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Commercial vs. Geologic Definitions of Natural Stone

Commercial vs. Geologic Definitions of Natural Stone

Commercial vs. Geologic Definitions of Natural Stone

Posted by Stone Care Experts | January 25, 2019 | Stone Care Blog, Uncategorized
Geologic and Commercial Names for Natural Stone San Diego, CA

The granite slabs many American homeowners have chosen for their kitchen and bathroom countertops may not be considered granite by scientists in the fields of geology, mineralogy, and petrology. Even quarry workers and masonry experts may take a look at finished granite and call it by different names such as gneiss, anorthosite, diorite, and many others. However, they may also be determining the geographic provenance of the stone and its various industry names. Very dark granite quarried in the Americas is known as Black Granite, but it’s called Black Pearl if extracted from India and Black Labrador when it comes from Norway. To a geologist, these are all anorthosite igneous rocks.

The naming of natural stone for construction purposes doesn’t follow scientific convention because it would turn out to be complicated. When you get extremely technical about the origins of natural stone, some types of fine marble would have to be called limestone. Similarly, some of the most expensive granite quarried from Brazil would have to be called quartzite. When it comes to choosing tiles, panels, and slabs, it’s easier to follow the groups determined by the natural-stone industry.

Granite

In scientific notation, true granite has the color and patterns of chocolate chip ice cream. If it’s black as the night, it’s actually basalt, and it’s diorite when it presents a very fine grain with a touch of brown specks.

Like all other types of natural stone, it’s vital to clean granite countertops regularly with a stone-safe granite cleaner. Granite Gold Daily Cleaner® is the perfect solution for caring for natural stone.

Limestone

Earth scientists know limestone as a family of rocks primarily made of calcium carbonate. To a certain extent, limestone is biochemical since this is the primary material of scallop shells. In the Israeli and Palestinian regions, limestone is known as kurkar, which has a higher quartz content approaching marble, although it’s rarely white.

Marble

In essence, marble is limestone that underwent an additional metamorphic process resulting in crystalline calcium carbonate.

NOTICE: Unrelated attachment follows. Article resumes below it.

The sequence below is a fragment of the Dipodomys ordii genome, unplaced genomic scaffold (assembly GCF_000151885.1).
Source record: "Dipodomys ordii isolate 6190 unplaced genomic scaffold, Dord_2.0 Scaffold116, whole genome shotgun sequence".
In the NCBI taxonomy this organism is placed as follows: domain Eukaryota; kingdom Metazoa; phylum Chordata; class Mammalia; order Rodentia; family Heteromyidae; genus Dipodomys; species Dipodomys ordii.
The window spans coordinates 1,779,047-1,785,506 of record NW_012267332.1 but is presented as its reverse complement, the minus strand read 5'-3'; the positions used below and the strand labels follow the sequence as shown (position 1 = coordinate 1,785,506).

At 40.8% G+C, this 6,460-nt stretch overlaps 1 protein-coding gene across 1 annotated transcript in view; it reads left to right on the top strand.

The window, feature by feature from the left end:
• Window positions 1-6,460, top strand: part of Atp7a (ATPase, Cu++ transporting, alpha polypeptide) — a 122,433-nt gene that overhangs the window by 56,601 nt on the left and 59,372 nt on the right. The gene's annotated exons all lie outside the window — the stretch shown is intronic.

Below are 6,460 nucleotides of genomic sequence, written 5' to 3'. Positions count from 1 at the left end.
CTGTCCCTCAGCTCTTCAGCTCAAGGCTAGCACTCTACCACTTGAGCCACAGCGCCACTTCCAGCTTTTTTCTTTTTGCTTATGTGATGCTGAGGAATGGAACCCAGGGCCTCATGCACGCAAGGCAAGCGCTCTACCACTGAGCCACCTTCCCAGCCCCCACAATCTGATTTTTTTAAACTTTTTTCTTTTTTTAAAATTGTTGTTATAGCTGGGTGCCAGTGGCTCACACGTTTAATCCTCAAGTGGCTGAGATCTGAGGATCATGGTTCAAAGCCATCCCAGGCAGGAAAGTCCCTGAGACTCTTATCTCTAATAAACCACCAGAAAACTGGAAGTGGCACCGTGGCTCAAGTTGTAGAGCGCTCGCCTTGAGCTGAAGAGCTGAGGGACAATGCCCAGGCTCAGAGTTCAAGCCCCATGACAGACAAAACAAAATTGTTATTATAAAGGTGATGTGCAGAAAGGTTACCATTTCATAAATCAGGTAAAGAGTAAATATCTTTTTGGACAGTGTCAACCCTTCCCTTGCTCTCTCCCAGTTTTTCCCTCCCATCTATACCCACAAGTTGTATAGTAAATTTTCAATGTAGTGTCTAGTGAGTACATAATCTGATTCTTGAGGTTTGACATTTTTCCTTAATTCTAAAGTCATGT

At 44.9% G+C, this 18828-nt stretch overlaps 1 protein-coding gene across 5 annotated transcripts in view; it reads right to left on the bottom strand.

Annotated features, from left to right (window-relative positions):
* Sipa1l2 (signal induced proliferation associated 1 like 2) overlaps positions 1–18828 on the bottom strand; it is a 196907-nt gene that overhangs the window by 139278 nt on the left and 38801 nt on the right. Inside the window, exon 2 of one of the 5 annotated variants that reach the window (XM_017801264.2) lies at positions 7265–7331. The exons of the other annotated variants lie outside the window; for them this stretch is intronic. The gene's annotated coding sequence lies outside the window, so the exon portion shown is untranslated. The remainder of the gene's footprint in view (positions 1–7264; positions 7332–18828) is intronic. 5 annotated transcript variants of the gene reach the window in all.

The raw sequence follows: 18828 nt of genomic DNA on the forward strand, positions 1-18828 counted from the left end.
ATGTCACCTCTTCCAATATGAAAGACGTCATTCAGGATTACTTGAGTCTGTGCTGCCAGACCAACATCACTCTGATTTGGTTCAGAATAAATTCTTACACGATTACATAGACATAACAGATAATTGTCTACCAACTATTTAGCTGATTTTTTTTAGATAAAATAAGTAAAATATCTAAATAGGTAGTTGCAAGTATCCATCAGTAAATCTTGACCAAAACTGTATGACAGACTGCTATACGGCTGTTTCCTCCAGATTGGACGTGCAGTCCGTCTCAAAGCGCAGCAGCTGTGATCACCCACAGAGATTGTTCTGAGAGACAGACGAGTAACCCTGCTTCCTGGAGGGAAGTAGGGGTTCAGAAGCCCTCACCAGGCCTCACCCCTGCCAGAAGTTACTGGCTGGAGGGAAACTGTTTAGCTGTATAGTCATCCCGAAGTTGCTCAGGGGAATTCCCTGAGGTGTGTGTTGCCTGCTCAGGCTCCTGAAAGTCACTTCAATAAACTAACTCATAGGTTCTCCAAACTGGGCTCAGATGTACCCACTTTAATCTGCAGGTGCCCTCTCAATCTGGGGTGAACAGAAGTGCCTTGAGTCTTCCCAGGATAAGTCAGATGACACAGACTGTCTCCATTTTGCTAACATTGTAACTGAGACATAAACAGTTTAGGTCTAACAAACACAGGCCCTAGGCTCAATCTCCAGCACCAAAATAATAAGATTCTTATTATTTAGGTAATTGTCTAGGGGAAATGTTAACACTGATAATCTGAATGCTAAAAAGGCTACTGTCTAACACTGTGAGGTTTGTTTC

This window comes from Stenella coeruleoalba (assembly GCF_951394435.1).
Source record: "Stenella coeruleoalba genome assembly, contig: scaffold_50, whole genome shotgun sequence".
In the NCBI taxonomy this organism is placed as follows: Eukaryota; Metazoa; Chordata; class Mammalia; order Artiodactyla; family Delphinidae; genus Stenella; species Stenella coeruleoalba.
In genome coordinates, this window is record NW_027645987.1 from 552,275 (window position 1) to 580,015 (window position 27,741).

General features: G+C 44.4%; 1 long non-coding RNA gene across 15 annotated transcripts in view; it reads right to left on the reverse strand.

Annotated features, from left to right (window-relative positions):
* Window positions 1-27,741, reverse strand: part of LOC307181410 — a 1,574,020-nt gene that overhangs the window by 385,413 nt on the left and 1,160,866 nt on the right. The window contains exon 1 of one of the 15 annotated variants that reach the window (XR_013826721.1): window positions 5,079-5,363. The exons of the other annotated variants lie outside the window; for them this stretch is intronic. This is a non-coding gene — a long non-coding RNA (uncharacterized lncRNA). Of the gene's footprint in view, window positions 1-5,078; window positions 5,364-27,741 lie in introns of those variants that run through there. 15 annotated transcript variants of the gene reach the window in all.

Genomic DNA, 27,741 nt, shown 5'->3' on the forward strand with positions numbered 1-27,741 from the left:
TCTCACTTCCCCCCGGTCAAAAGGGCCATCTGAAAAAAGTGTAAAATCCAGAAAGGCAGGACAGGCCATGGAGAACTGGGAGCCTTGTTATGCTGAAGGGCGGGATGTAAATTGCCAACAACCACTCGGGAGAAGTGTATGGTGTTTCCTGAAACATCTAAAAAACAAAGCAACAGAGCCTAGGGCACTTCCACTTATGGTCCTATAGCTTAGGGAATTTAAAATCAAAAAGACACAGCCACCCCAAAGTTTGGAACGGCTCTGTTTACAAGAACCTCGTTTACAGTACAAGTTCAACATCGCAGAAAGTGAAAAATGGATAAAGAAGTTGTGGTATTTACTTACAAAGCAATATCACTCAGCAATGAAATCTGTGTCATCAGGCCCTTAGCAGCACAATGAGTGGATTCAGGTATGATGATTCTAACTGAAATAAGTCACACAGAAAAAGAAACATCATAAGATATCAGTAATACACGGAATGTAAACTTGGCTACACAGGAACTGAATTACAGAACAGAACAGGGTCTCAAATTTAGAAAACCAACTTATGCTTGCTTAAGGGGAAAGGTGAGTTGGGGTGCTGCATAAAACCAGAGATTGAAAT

Onyx

This interesting and very colorful stone is most commonly used for jewelry applications, and it’s composed of silicate minerals plus quartz that has crystallized various times.

Quartzite

Through various geologic processes, sandstone with very high quartz content will eventually turn into quartzite, scientifically known as phyllite. As previously mentioned, granite with very high quartz content may actually be quartzite, one of the strongest natural stones.

Sandstone

Quite a few surface minerals, most of them mixed with sand that has been fused into rock, make up sandstone. The proper scientific description would be clastic sedimentary rock.

Slate

Geologically speaking, slate is shale rock or siltstone, which results from sedimentary processes involving clay minerals and volcanic ash.

Soapstone

Based on petrology, soapstone is talc schist material with an interesting surface that feels soapy to the touch. Soapstone needs a special finish when used for construction purposes because it’s very soft.

Travertine

This limestone gets its attractive patterns and colors from mineral processes that normally take place in hot springs. At many travertine quarries along the Mediterranean, blocks of exotic marble are often extracted. The composition of travertine is primarily aragonite and calcite.

If you need a high-quality granite countertop cleaner or other products that are safe to use on these and other types of natural stone, reach out to Granite Gold® today. One of our knowledgeable representatives would be happy to take your call at 1-800-475-STONE (7866).

If you’d like monthly tips on caring for natural-stone and quartz surfaces, you’ll also want to sign up for our newsletter right away.

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